“This was a difficult case because there was evidence that baby L had suffered the effects of a non-negligent infection as well as a hypoxic brain injury caused by a negligent delay in his delivery). We needed to be able to prove that, despite the presence of the infection, had baby L been delivered sooner, he would have responded well to any resuscitation required and he would have survived.”
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Baby L was Mrs E’s first pregnancy and her ante-natal progress had been uneventful. In early October 2015 she attended hospital, concerned about reduced fetal movements. She was reassured but attended again two days later, with the same concerns. She had a cardiotocography (CTG), which monitors the baby’s heart rate, and this was noted to be suspicious, and so she was admitted for induction of labour that day. Mrs E underwent an artificial rupture of membranes and, later, a Syntocinon® infusion was commenced, in order to start labour.
A review of the CTG shortly after the commencement of the Syntocinon® was concerning and there was a plan to review this again an hour and a half later. This review took place and the Registrar, as well as being concerned by the CTG, noted that there was no fetal movement on vaginal examination. A fetal blood sample was performed, which showed baby L’s lactate levels to be below normal. At this stage the Syntocinon® was increased. A further review of the CTG was done an hour later and was again considered to be suspicious. Mrs E was not having regular contractions at this time.
Half an hour later, Mrs E was having regular contractions but, despite this, she was, inappropriately, given two further increases of Syntocinon®. A further fetal blood sample performed an hour later confirmed that baby L was struggling and so a decision was made for a Category 1 (emergency) Caesarean Section. Baby L was delivered with difficulty. When he was delivered, he was pale and floppy with no detectable heartbeat. He was not breathing.
Efforts were made to resuscitate baby L but his APGAR scores were 0, 0, and 0 at one, five and 10 minutes. His first heartbeat was recorded at 14 minutes of age and he began to take occasional spontaneous breathes. Unfortunately, baby L developed bradycardia (a slow heartbeat) a short time later and was, shortly after this, pronounced dead.
A post-mortem showed that baby L, who was otherwise a normally grown baby, had suffered a hypoxic brain injury. There was evidence of inflammation / infection of the placental membrane (chorioamnionitis) and the umbilical cord. An inquest highlighted some failures by the Hospital Trust and the medical cause of death was registered as “hypoxic brain injury and small placenta with acute chorioamnionitis and fetal inflammatory response”.
In order to investigate this matter further, Shoosmiths obtained supportive medical evidence from an expert midwife, an expert obstetrician and a neonatologist. These experts highlighted areas of negligence by the Hospital Trust that led to baby L not being delivered earlier. We sent a Letter of Claim under the Pre-Action Protocol for the Resolution of Clinical Negligence Disputes, setting out the failures of the Hospital Trust. The letter of claim was made on behalf of both Mrs E, because of the severe psychiatric trauma she sustained, and baby L.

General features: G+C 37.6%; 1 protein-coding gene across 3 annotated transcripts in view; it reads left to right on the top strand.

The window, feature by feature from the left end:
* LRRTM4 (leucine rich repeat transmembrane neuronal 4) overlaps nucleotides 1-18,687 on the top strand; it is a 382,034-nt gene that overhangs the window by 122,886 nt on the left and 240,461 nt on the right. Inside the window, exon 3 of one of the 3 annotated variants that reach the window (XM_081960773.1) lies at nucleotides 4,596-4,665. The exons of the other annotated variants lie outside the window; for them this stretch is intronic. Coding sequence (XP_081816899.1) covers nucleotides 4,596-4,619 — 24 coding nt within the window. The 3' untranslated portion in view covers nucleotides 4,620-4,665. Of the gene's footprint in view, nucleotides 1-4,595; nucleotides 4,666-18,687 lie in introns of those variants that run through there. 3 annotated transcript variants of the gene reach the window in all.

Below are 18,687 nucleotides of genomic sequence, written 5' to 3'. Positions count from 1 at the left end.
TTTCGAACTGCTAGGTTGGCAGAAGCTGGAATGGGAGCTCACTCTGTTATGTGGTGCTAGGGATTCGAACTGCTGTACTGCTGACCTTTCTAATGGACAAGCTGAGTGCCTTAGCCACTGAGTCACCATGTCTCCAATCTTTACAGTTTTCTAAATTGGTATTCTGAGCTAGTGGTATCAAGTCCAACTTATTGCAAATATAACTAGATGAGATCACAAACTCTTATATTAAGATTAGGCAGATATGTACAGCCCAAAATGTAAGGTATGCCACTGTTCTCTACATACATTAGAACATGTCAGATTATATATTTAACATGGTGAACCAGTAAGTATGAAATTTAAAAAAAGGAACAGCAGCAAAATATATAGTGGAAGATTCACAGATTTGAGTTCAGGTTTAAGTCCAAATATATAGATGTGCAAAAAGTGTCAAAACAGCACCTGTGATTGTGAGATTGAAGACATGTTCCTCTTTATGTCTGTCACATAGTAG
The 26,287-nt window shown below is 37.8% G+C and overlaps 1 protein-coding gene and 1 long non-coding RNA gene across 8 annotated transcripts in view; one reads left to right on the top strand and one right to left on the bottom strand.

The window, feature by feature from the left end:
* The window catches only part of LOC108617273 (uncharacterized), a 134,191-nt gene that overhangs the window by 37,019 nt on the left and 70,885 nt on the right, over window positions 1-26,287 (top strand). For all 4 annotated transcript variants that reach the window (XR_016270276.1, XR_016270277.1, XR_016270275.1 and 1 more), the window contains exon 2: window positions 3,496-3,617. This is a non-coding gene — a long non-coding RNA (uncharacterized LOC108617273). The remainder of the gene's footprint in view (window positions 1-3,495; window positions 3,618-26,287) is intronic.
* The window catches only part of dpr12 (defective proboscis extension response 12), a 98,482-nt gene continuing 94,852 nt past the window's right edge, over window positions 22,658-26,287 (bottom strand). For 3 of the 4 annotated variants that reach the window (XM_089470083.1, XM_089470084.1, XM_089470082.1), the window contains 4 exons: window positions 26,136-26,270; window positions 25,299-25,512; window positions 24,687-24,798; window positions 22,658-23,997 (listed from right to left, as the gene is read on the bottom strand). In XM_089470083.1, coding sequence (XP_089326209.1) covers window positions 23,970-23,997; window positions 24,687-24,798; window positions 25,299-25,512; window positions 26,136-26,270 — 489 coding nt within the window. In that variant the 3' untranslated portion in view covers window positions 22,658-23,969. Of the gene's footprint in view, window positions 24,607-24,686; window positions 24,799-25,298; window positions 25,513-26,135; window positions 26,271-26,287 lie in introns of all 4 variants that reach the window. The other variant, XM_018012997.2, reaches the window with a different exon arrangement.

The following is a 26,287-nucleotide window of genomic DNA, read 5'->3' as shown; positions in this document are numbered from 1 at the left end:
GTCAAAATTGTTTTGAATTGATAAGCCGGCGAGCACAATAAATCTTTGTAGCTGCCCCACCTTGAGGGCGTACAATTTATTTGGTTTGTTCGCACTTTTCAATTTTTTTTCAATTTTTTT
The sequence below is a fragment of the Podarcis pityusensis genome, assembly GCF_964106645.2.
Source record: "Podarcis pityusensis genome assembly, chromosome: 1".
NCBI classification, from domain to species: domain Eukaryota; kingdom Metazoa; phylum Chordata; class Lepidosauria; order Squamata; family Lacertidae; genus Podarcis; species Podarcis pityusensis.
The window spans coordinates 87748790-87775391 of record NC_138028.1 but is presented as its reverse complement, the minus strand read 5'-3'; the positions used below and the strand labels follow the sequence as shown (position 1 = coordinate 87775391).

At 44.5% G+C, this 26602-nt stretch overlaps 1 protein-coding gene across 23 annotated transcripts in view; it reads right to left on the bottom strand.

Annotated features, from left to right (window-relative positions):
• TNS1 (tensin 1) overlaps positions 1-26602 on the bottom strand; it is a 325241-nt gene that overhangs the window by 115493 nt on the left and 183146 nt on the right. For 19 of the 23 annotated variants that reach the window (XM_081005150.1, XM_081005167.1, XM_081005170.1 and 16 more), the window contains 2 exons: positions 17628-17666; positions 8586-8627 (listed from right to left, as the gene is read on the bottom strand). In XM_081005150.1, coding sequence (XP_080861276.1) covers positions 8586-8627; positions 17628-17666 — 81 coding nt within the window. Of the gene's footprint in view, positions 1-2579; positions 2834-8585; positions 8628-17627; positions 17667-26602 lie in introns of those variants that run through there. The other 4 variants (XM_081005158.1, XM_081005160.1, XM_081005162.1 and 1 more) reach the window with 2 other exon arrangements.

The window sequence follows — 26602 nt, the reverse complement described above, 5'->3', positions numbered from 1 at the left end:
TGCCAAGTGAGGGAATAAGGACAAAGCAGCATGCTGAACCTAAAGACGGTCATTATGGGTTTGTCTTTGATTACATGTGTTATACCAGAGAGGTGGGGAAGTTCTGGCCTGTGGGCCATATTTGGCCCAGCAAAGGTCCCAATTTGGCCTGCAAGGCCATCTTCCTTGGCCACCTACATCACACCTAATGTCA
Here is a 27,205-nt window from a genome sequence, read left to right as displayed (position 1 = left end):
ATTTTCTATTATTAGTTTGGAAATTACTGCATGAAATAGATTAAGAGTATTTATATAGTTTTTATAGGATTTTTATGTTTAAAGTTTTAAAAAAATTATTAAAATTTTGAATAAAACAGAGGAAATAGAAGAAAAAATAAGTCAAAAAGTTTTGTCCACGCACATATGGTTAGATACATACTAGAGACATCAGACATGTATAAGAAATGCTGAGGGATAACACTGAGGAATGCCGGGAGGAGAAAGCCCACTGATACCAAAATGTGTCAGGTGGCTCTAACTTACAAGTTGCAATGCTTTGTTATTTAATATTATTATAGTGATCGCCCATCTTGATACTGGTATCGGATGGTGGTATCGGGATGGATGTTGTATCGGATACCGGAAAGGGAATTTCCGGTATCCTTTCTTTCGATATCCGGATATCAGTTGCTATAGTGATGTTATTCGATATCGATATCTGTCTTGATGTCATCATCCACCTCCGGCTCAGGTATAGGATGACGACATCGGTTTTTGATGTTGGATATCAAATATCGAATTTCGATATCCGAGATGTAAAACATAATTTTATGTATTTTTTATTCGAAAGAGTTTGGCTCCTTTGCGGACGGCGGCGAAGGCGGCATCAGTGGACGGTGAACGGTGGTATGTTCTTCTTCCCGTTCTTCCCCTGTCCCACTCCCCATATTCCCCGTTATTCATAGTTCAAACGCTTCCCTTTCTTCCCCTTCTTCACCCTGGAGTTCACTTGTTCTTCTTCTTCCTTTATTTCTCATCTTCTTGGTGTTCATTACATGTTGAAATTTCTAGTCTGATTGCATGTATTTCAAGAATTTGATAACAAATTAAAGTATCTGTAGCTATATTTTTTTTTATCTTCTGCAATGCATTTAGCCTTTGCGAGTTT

The Hospital Trust admitted some failures but would not admit that their failings had caused baby L's death. In their response to the Letter of claim they suggested that baby L would “still have been poorly because of infection and the outcome would not have changed even if he had been delivered earlier.”
Unfortunately, the Hospital Trust maintained their denial of causation. To progress the claim we had to issue proceedings against the Hospital Trust. The Hospital Trust filed a defence maintaining their previous denial of liability, but ultimately agreed a settlement and provided a letter of apology.
Mrs E wrote:
“[We] are so incredibly grateful for everything you have done with seeing our case through and getting us the outcome we had hoped for all along… You will remember the one thing I personally always wanted was answers to fill those gaps and the 'what if's' and as part of that ultimately a letter of apology from the hospital. I can't still quite believe we have come to the end of the process and achieved all of this to which we are so truly grateful to you…I will forever be thankful for this as it has enabled both [of us] to gain the closure we have both wanted and needed.”
Mr and Mrs E were able to use some of the compensation that they received to help support the charities that supported them, such as: Stillbirth and Neonatal Deaths (Sands), a national charity that supports so many families in Mr and Mrs E’s position, and various other local charities who provide support to families.
Susan Prior says:
“Mr and Mrs E’s case and their reasons for bringing a claim are not unusual. When families suffer a tragedy like this, what they really want is to be able to understand what happened, ensure that the hospital learn from their mistakes and for someone to say sorry. I am pleased that we were able to help Mr and Mrs E and that they were, in turn, able to help the charities who had provided them with support through this difficult time.”
This information is for educational purposes only and does not constitute legal advice. It is recommended that specific professional advice is sought before acting on any of the information given. © Shoosmiths LLP 2023